• July 20, 2015
  • 07:02 AM
  • 76 views

“I am so tired of people mistaking me for a model!” [#humblebrag]

by Doug Keene in The Jury Room

Oh the “humblebrag”. It’s really not that long since career counselors were suggesting interview questions asking about weaknesses could be turned to the candidate’s advantage by responding about an alleged weakness that was really a strength. (“Weakness? I think I tend to be perfectionistic. I just can’t send in a report without double-checking it for […]

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I bought a house that is simply too  big and now I have to hire a cleaning service… 
The Sensitivity t........ Read more »

  • July 20, 2015
  • 04:00 AM
  • 32 views

Older people are more willing to trust someone who has cheated others

by BPS Research Digest in BPS Research Digest

There’s a stereotype that older people are more friendly and trusting, possibly leaving them vulnerable to con-artists. A new study using an economic trading game provides clear evidence that older people really are more trusting, at least in the sense that they are more likely to give the benefit of the doubt to people with a dodgy track record.Phoebe Bailey’s research paradigm invited 72 Australian participants to complete a series of 30 trading game trials alone via a computer, in the kno........ Read more »

Bailey, P., Szczap, P., McLennan, S., Slessor, G., Ruffman, T., & Rendell, P. (2015) Age-related similarities and differences in first impressions of trustworthiness. Cognition and Emotion, 1-10. DOI: 10.1080/02699931.2015.1039493  

  • July 20, 2015
  • 03:31 AM
  • 95 views

Homocysteine and autism: yet more...

by Paul Whiteley in Questioning Answers

It's been a while since I've discussed the issue of homocysteine - that's homocysteine not homocystine - with autism in mind, so consider this short blog entry a bit of an update to previous discussions (see here and see here).In case you need to know it, homocysteine is an important component of the trans-sulfuration pathway intersecting with both the methione cycle and the folate cycle. Collectively, these biological processes have important functions for various aspects of biology includ........ Read more »

  • July 18, 2015
  • 05:08 AM
  • 120 views

Person with autism or autistic person?

by Paul Whiteley in Questioning Answers

Although it might seem like a bit of a distraction, I read with interest the paper by Lorcan Kenny and colleagues [1] (open-access) discussing the ways and means that we talk about autism here in Blighty. Some related media on the paper can be found here and here.I mentioned the word 'distraction' because I'm sure that some people (many people?) might be wondering why we are discussing the various ways and means that autism is described when there is so much more for research to do in tryin........ Read more »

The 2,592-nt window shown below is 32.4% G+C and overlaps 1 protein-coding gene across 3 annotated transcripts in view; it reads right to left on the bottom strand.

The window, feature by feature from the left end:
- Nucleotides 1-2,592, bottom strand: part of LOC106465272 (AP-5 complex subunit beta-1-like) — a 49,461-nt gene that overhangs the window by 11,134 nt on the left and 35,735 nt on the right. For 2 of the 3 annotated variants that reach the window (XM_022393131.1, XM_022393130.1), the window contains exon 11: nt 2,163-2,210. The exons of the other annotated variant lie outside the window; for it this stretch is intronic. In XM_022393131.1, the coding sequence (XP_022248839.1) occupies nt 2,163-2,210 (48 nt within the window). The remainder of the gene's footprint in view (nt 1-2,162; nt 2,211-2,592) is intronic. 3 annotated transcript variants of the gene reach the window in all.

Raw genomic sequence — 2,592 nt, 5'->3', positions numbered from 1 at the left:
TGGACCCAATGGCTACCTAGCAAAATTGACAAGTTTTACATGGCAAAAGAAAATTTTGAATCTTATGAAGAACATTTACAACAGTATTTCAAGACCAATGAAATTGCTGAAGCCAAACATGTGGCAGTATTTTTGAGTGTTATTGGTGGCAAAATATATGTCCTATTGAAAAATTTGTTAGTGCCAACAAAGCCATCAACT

Kenny L, Hattersley C, Molins B, Buckley C, Povey C, & Pellicano E. (2015) Which terms should be used to describe autism? Perspectives from the UK autism community. Autism : the international journal of research and practice. PMID: 26134030  

  • July 17, 2015
  • 11:40 AM
  • 115 views

Can this innovative intervention reduce sexism among male undergraduates?

by BPS Research Digest in BPS Research Digest

Sexist behaviour is a way some men use to signal they are "one of the lads", mistakenly assuming that the lads are more sexist than they really are. Encouraging men to take a visible stand against sexism might help break this cycle, and a new study road-tests an intervention that uses this approach to change sexist attitudes in male undergrad students. The data show the intervention met some goals – specifically a decrease in overall sexist attitudes – but fell short of others, illustrating ........ Read more »

Kilmartin, C., Semelsberger, R., Dye, S., Boggs, E., & Kolar, D. (2014) A Behavior Intervention to Reduce Sexism in College Men. Gender Issues, 32(2), 97-110. DOI: 10.1007/s12147-014-9130-1  

  • July 17, 2015
  • 07:02 AM
  • 92 views

Qui Tam: What if the whistleblower is the lawyer? 

by Rita Handrich in The Jury Room

We’ve worked on several qui tam cases where mock jurors have been suspicious of the motivations for the whistleblower given the huge amounts of money they stand to make. So what if the whistleblower is the [current or former] lawyer? There’s a really interesting article in SSRN on the ethical issues surrounding lawyers blowing whistles. […]

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Predicting case outcomes? Lawyers are pretty dismal at it!
False Confessions: “No one really does that unless they’re just stu........ Read more »